The eclipse. It happened. It was one of the most amazing events I have ever witnessed. Denice and I opted to observe it in our back yard. The traffic was just too bad to get to our friend’s house who had the better view. There was a viewing party at a nearby city park, but we decided it would be less distracting to just stay home. I’m glad we did. The eclipse was wonderful, and one of the coolest things about it was the subtle changes in the sounds around us. It created a kind of calm, and besides the sudden emergence of cicada song, eerie silence.
We watched it from first contact, through totality, and a few minutes after most of the sunlight returned. Totality was very brief. It was an amazing experience, but I was over in mere moments, and it is sad to think that I will most likely not see another in my life time.
For those of you who are privileged enough to get to see a total solar eclipse in the future, I would advise against wasting time, at least during totality, with trying to get pictures of it. Even if they turn out good, there are a thousand other people out there, with better equipment, who will get better stills and video. Take it in with your own senses. Look around you. The change in the environment is tangible. Feel the temperature drop. Listen as things go silent, and then as the nocturnal beings emerge all around you. Technology is great, but if you try to experience something like this though it, you will be disappointed.
And now it is time to get back to everyday life. Thanks, Nature! That was a great show.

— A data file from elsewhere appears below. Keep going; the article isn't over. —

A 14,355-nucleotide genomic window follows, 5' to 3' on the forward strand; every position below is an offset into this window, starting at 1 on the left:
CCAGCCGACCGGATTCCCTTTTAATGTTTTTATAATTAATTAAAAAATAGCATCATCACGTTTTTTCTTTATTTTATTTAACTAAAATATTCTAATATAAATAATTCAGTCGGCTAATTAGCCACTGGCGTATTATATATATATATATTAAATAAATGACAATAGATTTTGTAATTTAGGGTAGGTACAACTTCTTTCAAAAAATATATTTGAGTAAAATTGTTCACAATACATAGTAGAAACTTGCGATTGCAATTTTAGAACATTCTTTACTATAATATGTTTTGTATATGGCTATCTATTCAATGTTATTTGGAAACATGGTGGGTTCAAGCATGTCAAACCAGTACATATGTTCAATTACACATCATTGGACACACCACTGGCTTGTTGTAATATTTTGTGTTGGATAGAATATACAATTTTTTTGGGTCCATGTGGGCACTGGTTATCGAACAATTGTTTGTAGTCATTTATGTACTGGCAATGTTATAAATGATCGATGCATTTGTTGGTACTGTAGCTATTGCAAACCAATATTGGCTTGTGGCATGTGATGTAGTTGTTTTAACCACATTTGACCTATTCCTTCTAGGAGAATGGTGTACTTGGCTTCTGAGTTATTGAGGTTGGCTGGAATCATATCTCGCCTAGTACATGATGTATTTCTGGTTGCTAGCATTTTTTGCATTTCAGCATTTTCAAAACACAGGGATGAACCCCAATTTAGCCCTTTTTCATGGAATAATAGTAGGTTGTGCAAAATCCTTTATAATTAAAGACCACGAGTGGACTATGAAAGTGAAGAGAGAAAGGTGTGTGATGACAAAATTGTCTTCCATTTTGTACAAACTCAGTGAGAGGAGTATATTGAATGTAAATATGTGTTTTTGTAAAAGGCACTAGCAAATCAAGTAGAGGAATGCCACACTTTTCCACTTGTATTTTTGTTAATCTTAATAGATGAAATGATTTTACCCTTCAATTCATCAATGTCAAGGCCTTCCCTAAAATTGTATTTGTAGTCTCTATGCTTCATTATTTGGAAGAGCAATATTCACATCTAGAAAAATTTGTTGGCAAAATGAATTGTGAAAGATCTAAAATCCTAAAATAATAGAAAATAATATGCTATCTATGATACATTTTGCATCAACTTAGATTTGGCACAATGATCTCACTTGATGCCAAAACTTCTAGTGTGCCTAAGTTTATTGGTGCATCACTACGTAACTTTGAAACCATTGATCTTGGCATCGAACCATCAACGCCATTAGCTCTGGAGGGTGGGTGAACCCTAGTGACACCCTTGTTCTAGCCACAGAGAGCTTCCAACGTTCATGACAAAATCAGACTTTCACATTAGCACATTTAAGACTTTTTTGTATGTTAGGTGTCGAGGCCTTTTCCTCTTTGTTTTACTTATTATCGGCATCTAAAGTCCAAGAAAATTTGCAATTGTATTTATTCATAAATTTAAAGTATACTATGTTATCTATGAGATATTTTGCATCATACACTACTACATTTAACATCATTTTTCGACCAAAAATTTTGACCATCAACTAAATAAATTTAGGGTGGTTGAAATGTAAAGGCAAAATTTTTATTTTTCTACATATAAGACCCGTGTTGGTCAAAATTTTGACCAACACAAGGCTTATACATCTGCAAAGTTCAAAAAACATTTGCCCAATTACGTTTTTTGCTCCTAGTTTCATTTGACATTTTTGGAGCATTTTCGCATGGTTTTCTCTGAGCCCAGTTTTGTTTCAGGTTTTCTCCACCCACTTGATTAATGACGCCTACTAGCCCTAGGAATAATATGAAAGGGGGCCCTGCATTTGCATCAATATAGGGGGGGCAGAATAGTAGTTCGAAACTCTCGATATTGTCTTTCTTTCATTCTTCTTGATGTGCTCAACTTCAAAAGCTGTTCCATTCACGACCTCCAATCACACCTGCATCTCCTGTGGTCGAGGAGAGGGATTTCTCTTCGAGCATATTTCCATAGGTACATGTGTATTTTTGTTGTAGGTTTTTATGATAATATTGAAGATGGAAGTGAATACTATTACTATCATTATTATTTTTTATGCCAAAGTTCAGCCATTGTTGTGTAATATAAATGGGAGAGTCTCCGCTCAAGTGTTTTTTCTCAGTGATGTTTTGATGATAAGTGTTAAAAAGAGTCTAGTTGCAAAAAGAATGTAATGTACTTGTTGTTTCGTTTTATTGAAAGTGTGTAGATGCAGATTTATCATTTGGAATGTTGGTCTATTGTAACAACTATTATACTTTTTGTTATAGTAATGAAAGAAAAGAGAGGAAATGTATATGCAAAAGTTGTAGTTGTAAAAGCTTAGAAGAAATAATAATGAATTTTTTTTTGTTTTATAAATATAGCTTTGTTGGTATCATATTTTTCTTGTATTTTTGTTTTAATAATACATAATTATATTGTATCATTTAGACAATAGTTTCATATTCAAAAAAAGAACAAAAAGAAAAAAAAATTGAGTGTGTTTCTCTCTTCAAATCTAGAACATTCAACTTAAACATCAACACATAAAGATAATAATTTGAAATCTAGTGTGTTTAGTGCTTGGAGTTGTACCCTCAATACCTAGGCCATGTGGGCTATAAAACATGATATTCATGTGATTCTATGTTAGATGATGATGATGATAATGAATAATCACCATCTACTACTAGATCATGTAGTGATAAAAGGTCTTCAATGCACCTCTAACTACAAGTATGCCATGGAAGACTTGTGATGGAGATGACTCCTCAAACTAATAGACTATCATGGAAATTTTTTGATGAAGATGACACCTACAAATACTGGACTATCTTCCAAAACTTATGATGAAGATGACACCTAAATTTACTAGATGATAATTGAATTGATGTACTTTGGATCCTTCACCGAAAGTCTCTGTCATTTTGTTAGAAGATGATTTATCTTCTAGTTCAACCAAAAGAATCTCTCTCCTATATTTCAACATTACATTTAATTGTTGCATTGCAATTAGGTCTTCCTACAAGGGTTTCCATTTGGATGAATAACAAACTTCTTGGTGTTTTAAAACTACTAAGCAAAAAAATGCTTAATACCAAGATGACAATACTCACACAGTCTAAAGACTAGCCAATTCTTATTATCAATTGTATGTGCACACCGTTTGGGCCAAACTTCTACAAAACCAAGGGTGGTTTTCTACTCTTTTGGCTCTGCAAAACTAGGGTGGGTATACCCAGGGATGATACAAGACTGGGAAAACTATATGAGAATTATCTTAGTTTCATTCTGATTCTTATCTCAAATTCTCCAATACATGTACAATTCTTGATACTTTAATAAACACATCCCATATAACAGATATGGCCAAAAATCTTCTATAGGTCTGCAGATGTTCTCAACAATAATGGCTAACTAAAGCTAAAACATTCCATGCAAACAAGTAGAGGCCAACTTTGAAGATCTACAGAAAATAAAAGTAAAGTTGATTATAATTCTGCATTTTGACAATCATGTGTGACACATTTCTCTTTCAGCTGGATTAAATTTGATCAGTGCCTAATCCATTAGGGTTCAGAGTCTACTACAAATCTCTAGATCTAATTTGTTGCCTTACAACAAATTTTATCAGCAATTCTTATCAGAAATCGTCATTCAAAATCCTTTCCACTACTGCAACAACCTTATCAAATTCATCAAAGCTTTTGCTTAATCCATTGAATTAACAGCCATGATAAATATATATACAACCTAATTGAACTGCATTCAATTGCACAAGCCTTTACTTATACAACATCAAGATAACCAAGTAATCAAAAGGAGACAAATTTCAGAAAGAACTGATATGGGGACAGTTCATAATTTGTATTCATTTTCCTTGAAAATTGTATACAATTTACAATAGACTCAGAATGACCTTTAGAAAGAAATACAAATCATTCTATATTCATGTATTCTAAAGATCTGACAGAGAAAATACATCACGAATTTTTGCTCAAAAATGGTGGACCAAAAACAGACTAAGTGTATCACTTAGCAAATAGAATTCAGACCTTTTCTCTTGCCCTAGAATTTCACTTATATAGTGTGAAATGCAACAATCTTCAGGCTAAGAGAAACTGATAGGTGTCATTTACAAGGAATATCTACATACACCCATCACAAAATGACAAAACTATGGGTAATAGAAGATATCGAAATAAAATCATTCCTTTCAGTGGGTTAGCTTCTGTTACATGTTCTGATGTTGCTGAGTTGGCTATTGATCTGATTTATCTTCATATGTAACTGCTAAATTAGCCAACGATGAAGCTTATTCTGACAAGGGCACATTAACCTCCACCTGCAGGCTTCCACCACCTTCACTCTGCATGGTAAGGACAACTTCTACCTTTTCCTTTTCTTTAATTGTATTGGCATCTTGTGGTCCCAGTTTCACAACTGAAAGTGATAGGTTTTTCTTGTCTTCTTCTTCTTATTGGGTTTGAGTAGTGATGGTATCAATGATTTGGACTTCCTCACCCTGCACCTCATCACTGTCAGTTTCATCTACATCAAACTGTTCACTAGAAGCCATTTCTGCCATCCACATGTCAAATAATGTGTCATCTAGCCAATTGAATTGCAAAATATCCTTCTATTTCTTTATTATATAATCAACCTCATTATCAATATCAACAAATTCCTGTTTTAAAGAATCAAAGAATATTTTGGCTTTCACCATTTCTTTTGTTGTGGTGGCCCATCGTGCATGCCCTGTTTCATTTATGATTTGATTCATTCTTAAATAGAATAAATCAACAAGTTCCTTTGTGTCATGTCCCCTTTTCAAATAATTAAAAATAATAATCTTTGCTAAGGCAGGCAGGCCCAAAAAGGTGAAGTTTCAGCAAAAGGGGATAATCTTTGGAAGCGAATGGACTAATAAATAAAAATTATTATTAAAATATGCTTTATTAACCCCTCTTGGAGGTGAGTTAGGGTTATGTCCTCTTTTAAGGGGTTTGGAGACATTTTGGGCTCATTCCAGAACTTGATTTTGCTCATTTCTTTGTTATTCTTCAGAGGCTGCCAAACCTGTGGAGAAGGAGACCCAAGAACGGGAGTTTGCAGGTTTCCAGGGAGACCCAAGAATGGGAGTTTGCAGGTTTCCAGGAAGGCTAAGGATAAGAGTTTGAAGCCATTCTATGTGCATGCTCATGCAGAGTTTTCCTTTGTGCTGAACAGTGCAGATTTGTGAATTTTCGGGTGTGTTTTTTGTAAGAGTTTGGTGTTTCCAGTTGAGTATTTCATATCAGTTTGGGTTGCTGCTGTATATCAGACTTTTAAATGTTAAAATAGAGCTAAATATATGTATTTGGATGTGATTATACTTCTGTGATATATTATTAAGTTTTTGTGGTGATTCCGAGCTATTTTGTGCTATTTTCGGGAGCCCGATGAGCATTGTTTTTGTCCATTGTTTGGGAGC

In a little over a day, I am going to experience my first total solar eclipse. The last time this region had one, I was two years old. I actually have some faint memories of the event, but not of the eclipse itself. Well, not this time. I have taken half a day off from work to witness it without distraction. This is a cosmic event that I will not live long enough to see again, and I intend to be present for it.
Getting the viewing glasses was a little bit of a pain. We made the mistake of thinking we would be able to buy them cheap in the week leading up to the eclipse. Yeah, not so much. They quickly sold out, and we were almost left to the mercy of the scalpers. Luckily, thanks to our local news stations vigilant Twitter updates, I was able to get a bead on a couple of pairs for five dollars each (plus a five dollar handling charge, of course), from our local museum. The funny thing is that my work place was able to secure a whole box of five hundred of them for all of us employees the next day. They couldn’t give them away to us, due to liability issues, but they did “sell” them for one dollar apiece as a donation to a charity that the company supports. It was a deal that I couldn’t pass up. I was able to secure an additional seven pairs. That allowed me to supply my mother, her boyfriend, and sister with glasses. I am also selling the left overs for fifteen dollars a pair, and actually making a good profit (yea capitalism!).
We are still debating on a viewing location. I don’t think our backyard will be ideal for this, because of the houses that surround us on all sides. One of the coolest things about the eclipse is the 360-degree sunset that occurs just before totality. I don’t want to miss that. We need a large, flat expanse, or maybe a hilltop. Luckily we have some family who will be watching it from their hilltop house. We may end up there.
So, for all of you who are fortunate enough to experience the Great American Eclipse, happy viewing!